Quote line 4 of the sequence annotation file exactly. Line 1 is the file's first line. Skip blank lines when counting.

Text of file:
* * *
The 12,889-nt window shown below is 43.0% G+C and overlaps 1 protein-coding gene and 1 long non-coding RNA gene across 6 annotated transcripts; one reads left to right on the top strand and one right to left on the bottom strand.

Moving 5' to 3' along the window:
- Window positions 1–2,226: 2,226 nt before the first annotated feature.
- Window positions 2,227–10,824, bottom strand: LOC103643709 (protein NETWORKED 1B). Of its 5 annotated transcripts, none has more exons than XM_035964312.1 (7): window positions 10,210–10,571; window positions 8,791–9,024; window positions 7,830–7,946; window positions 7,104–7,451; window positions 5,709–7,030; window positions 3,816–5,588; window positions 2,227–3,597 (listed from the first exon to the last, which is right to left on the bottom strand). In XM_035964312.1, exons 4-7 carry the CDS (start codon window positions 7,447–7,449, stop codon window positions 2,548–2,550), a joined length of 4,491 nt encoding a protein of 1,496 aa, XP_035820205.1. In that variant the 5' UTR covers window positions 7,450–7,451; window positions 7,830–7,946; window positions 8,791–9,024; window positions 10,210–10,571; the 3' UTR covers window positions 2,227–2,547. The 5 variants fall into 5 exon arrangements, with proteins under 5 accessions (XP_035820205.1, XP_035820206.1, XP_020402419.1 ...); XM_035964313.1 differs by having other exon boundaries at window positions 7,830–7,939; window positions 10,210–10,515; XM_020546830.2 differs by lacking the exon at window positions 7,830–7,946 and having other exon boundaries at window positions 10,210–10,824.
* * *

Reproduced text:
- Window positions 2,227–10,824, bottom strand: LOC103643709 (protein NETWORKED 1B). Of its 5 annotated transcripts, none has more exons than XM_035964312.1 (7): window positions 10,210–10,571; window positions 8,791–9,024; window positions 7,830–7,946; window positions 7,104–7,451; window positions 5,709–7,030; window positions 3,816–5,588; window positions 2,227–3,597 (listed from the first exon to the last, which is right to left on the bottom strand). In XM_035964312.1, exons 4-7 carry the CDS (start codon window positions 7,447–7,449, stop codon window positions 2,548–2,550), a joined length of 4,491 nt encoding a protein of 1,496 aa, XP_035820205.1. In that variant the 5' UTR covers window positions 7,450–7,451; window positions 7,830–7,946; window positions 8,791–9,024; window positions 10,210–10,571; the 3' UTR covers window positions 2,227–2,547. The 5 variants fall into 5 exon arrangements, with proteins under 5 accessions (XP_035820205.1, XP_035820206.1, XP_020402419.1 ...); XM_035964313.1 differs by having other exon boundaries at window positions 7,830–7,939; window positions 10,210–10,515; XM_020546830.2 differs by lacking the exon at window positions 7,830–7,946 and having other exon boundaries at window positions 10,210–10,824.